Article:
Response to: ‘Don’t Let Kids Play Football’: A Killer Idea

Rachael Bullingham, Adam White, John Batten

Research output: Contribution to journalArticleResearchpeer-review

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Abstract

In a recent BJSM editorial, it was stated that ‘shutting down youth sports programmes’ is not the answer to injury concerns in contact sport, suggesting there may be unintended consequences, such as increasing sedentary behaviour. With physical inactivity a leading cause of mortality, concerns about decreasing participation in physical activity are justified. This issue has even been discussed in a previous editorial in the BJSM. There is no evidence, however, to suggest that collision sports (specifically) are necessary to combat sedentary lifestyles of youth. There also continues to be a distinct misunderstanding of what has been called for in regards to the banning of tackling in school rugby, which will now be clarified.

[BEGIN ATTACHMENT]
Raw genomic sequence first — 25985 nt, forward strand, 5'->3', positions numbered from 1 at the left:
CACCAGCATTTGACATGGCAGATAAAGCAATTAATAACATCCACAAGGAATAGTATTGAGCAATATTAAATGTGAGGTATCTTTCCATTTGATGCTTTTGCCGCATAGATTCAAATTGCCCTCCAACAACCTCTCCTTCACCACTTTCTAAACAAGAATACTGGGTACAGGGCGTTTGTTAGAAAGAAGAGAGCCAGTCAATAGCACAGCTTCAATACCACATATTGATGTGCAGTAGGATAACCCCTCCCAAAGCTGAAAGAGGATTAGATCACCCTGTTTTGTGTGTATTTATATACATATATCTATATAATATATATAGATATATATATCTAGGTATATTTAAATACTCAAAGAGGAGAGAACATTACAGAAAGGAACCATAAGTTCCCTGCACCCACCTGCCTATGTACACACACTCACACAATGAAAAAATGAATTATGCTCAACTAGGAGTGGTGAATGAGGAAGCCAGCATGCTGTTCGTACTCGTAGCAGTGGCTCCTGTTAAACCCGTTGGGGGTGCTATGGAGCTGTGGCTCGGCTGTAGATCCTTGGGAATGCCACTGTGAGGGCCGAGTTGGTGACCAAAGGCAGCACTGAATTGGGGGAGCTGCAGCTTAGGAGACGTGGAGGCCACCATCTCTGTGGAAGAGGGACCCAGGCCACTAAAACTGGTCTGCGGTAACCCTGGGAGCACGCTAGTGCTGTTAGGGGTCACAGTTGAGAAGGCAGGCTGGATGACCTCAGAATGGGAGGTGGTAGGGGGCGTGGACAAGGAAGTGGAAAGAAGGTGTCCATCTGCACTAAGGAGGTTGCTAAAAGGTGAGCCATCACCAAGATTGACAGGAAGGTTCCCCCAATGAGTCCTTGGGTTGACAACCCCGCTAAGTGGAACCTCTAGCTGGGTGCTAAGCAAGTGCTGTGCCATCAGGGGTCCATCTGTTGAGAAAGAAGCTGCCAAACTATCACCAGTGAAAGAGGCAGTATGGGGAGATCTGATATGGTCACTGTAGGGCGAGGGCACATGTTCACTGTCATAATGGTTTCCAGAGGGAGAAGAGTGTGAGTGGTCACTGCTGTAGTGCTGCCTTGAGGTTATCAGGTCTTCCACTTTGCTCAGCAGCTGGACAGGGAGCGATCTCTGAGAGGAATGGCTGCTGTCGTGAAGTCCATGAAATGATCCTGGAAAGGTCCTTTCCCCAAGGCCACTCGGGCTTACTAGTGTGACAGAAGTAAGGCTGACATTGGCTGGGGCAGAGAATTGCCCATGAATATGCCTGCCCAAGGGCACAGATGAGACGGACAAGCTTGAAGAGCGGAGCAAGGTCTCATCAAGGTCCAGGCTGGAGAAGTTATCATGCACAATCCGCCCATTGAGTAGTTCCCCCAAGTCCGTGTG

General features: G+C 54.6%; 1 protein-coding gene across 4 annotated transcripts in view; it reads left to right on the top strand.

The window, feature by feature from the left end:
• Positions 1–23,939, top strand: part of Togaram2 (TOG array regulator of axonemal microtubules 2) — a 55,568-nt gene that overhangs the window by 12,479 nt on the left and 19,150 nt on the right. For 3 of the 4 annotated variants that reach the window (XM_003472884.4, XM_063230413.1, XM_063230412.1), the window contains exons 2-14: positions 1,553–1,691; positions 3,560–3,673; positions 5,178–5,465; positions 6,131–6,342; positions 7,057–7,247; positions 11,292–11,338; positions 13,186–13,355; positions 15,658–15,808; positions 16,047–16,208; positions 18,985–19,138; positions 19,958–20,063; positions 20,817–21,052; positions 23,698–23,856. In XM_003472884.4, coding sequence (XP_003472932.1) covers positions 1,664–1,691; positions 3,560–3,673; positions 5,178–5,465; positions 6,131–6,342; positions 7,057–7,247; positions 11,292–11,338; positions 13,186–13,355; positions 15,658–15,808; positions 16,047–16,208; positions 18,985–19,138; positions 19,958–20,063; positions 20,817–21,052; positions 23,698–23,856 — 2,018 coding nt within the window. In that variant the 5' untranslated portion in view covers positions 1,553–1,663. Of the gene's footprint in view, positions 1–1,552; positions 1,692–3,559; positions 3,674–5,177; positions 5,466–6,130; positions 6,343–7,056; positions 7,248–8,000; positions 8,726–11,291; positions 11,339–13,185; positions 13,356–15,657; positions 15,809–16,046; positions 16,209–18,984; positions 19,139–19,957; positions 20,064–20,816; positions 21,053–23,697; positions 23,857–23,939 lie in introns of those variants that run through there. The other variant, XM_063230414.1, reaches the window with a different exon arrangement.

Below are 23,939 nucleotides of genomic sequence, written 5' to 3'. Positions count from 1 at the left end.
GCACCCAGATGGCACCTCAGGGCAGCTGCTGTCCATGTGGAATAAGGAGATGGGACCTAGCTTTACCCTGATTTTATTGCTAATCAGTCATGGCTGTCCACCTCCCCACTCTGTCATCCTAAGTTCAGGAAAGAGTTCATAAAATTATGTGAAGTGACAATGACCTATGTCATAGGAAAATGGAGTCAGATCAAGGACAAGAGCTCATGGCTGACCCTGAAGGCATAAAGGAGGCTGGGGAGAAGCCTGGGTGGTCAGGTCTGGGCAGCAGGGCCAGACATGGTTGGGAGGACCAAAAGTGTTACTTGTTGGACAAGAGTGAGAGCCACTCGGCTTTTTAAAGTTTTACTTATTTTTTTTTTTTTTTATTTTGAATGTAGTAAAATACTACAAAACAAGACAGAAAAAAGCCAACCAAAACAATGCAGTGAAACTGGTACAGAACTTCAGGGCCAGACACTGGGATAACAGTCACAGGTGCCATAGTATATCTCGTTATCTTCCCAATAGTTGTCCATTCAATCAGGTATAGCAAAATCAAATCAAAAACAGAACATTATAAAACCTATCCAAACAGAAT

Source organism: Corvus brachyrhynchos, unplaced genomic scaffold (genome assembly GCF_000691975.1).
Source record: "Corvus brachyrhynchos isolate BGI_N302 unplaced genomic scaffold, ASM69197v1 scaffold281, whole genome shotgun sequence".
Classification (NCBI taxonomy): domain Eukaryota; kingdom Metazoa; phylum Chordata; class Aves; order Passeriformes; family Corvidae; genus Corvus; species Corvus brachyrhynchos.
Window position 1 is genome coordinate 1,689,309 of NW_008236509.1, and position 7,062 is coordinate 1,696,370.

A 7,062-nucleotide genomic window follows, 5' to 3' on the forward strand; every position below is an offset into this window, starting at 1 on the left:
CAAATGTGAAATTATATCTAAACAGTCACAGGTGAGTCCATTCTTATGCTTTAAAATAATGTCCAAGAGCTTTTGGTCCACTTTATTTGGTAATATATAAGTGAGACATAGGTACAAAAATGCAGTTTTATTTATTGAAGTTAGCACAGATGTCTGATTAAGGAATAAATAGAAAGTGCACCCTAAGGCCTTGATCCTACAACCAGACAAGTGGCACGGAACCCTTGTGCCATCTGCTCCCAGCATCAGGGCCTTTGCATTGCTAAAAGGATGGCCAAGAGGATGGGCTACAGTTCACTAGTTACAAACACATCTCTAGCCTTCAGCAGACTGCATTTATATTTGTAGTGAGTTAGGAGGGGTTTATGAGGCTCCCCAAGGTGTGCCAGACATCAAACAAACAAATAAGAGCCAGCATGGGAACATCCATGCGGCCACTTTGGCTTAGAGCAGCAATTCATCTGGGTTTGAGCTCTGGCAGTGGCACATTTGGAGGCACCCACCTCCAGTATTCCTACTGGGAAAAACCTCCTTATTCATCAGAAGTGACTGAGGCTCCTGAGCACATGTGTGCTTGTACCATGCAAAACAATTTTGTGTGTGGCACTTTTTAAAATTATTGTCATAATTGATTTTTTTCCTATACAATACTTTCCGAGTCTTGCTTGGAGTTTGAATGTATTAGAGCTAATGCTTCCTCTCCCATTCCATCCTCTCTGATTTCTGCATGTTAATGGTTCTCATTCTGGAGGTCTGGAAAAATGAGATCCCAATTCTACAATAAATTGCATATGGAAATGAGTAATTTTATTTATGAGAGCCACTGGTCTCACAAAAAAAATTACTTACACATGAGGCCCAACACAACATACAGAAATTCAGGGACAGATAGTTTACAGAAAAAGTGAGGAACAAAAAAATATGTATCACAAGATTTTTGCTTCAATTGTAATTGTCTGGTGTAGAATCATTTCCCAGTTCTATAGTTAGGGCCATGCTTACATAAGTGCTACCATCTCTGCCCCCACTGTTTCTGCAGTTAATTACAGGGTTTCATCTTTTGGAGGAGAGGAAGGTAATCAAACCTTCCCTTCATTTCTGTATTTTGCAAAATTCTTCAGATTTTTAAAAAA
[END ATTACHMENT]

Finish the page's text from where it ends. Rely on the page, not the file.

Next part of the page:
Original languageEnglish
JournalBritish Journal of Sports Medicine
Publication statusPublished - 5 May 2017

Keywords

  • collision sports
  • injury
  • head trauma

Cite this

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abstract = "In a recent BJSM editorial, it was stated that ‘shutting down youth sports programmes’ is not the answer to injury concerns in contact sport, suggesting there may be unintended consequences, such as increasing sedentary behaviour. With physical inactivity a leading cause of mortality, concerns about decreasing participation in physical activity are justified. This issue has even been discussed in a previous editorial in the BJSM. There is no evidence, however, to suggest that collision sports (specifically) are necessary to combat sedentary lifestyles of youth. There also continues to be a distinct misunderstanding of what has been called for in regards to the banning of tackling in school rugby, which will now be clarified.",
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Response to: ‘Don’t Let Kids Play Football’: A Killer Idea. / Bullingham, Rachael; White, Adam; Batten, John.

05.05.2017.

Research output: Contribution to journalArticleResearchpeer-review

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